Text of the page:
Robin and his merry rabble

writtenbyQ4u By writtenbyQ4u, 15th Nov 2011 | Follow this author | RSS Feed
Posted in Wikinut>Writing>Columns & Opinions

The western world is heading towards recession. Many blame the government, more blame the banks. Should we not be taking some of the blame?

It's all their fault

The banking collapse that preceded the upcoming recession, has its genesis in the early nineties. Even before that, in the era of Conservative rule, the seeds for the present financial meltdown, were being sown.
The encouraging of all to own homes, a laudable plan, created the consumer generation. Before that time, the need of the masses to 'keep up with the Joneses' was only for the affluent few.
There was a time, as crazy as it may seem, when a colour television was not common in every household. It was also not unusual to be asked if you had a video recorder, when someone was considering lending you a film to watch.
The credit age changed all of that. Need a sofa? Buy now, pay later. Need a new television? Buy now, pay later. Need a new kitchen? Buy now, pay later!
The banks lent money, supported mortgages, encouraged borrowing. People shopped and shopped and shopped. Everything was good. Home prices went through the roof, new car registrations could not come out fast enough, the country was on the up.
But as even the least interested student of physics, economics or life knows, what goes up, must come down.
People began to believe the good times would never end. That included the banks.
The protests that have recently centred on banks are somewhat misguided. The reasons for the protests are vague; 'they' caused the recession, 'they' spent all our money, 'they' get big bonuses. Really?
Banks, as in business banking, lost money through greed, this is true, but they also gained money through that same practice. How do people think they gain interest on savings? The money is invested, by the banks, and the interest the investment makes funds the bank's business, part of which is paying interest on savings.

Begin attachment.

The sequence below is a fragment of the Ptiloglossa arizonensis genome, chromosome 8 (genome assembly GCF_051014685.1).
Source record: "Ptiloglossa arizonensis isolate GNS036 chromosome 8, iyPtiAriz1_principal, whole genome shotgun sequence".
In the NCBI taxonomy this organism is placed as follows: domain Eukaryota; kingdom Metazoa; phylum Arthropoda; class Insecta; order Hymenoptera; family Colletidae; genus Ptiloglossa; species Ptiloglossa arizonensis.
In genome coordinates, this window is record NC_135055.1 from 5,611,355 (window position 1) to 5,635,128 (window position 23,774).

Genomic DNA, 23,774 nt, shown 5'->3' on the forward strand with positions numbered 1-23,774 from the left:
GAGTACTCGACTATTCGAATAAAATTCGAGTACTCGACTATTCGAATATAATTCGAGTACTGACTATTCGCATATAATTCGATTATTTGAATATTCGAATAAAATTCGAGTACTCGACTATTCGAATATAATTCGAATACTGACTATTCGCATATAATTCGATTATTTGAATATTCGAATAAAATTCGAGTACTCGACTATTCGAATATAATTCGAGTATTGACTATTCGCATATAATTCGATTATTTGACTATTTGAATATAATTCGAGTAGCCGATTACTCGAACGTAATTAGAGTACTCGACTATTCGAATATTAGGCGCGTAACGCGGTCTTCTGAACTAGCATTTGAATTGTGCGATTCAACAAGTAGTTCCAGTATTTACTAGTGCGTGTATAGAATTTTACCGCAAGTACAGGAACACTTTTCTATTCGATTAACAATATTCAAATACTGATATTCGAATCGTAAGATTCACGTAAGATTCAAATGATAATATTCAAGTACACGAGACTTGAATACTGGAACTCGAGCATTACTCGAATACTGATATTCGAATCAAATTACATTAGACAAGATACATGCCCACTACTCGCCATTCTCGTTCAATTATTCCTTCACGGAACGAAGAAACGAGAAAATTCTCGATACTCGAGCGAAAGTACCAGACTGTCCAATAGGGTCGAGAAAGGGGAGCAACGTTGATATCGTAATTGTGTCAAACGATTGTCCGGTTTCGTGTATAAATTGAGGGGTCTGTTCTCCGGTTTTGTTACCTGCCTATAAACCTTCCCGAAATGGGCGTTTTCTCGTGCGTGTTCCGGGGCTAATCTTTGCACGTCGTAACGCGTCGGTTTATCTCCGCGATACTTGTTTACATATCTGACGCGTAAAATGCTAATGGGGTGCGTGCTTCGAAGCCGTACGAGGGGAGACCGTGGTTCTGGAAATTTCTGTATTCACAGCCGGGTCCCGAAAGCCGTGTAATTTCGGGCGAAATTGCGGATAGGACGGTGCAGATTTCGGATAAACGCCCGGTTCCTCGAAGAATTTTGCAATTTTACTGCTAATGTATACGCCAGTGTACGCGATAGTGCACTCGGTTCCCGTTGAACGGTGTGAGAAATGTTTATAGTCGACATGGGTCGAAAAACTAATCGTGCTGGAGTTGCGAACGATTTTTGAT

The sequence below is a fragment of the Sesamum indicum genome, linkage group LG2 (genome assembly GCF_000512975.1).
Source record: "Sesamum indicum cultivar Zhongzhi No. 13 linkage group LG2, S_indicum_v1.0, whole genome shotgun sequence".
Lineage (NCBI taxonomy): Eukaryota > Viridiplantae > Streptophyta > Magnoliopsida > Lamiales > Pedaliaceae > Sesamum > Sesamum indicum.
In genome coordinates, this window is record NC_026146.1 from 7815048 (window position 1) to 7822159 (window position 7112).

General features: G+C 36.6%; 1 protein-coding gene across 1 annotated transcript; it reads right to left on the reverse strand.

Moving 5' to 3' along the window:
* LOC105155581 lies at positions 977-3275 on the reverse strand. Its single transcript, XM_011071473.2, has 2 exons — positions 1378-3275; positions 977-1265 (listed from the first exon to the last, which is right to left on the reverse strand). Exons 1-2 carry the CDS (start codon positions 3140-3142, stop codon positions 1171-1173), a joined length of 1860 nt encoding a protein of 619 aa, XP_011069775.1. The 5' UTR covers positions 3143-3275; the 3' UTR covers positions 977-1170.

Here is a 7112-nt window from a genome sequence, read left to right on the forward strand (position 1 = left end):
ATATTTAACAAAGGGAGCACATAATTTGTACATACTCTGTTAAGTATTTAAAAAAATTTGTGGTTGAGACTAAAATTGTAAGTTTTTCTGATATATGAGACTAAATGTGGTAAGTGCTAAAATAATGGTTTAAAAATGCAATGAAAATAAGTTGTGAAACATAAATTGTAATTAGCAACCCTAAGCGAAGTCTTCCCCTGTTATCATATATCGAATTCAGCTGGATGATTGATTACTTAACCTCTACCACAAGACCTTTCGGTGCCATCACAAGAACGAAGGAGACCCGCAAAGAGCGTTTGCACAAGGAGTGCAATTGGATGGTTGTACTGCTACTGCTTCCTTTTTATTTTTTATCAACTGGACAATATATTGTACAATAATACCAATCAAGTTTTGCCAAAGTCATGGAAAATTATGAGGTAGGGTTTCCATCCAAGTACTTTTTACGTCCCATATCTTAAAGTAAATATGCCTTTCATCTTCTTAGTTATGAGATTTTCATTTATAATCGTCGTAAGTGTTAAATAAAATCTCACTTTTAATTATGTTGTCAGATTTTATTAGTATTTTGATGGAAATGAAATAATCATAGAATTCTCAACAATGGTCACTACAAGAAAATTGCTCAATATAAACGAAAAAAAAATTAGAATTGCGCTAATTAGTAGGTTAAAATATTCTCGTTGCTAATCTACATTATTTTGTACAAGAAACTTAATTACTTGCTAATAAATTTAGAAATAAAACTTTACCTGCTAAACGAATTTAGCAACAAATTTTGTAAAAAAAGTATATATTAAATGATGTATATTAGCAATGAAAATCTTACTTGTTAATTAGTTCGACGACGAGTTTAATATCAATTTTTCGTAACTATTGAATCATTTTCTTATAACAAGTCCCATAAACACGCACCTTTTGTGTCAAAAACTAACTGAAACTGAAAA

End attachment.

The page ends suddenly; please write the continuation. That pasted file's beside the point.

This is how banks operate. In more prudent times, they have invested more wisely, modestly. The massive losses that the media has sensationalised, are the less modest investments; risk taken by maverick traders or staff, trying to make a name for themselves. To make big money, some individuals were prepared to take big risk, hiding behind the name of their employers, the banks.
These have always existed. The investments were risky and could fail, but when they paid out, they paid out big. These sorts of investments only used to be available to the few; the super rich, that you would only read about in the Times rich list, wondering how they acquired such vast wealth. Some banks, rightly or wrongly, made them available to a few more, tempting them with promises of vast returns on their investments. For a little while it worked.
Unfortunately, for some to do well - really well - others had to do badly.
And now, after all the good times, the spending, the holidays, the education, the partying and avarice, it is has all ended. Now people gather outside financial institutions in tents, looking for a scapegoat. They wail about capitalism and bankers greed. It's all their fault, it's all their fault.
If they had taken a moment to stop and look in their bathroom mirrors this morning, they might have seen who was to blame.
We are all culpable.


Money, Protest, Recession, Scapegoat, Spend

Meet the author

author avatar writtenbyQ4u
I am a fitness instructor dreaming of being a film script writer. I tend to write - or rant! - about anything that takes my fancy.

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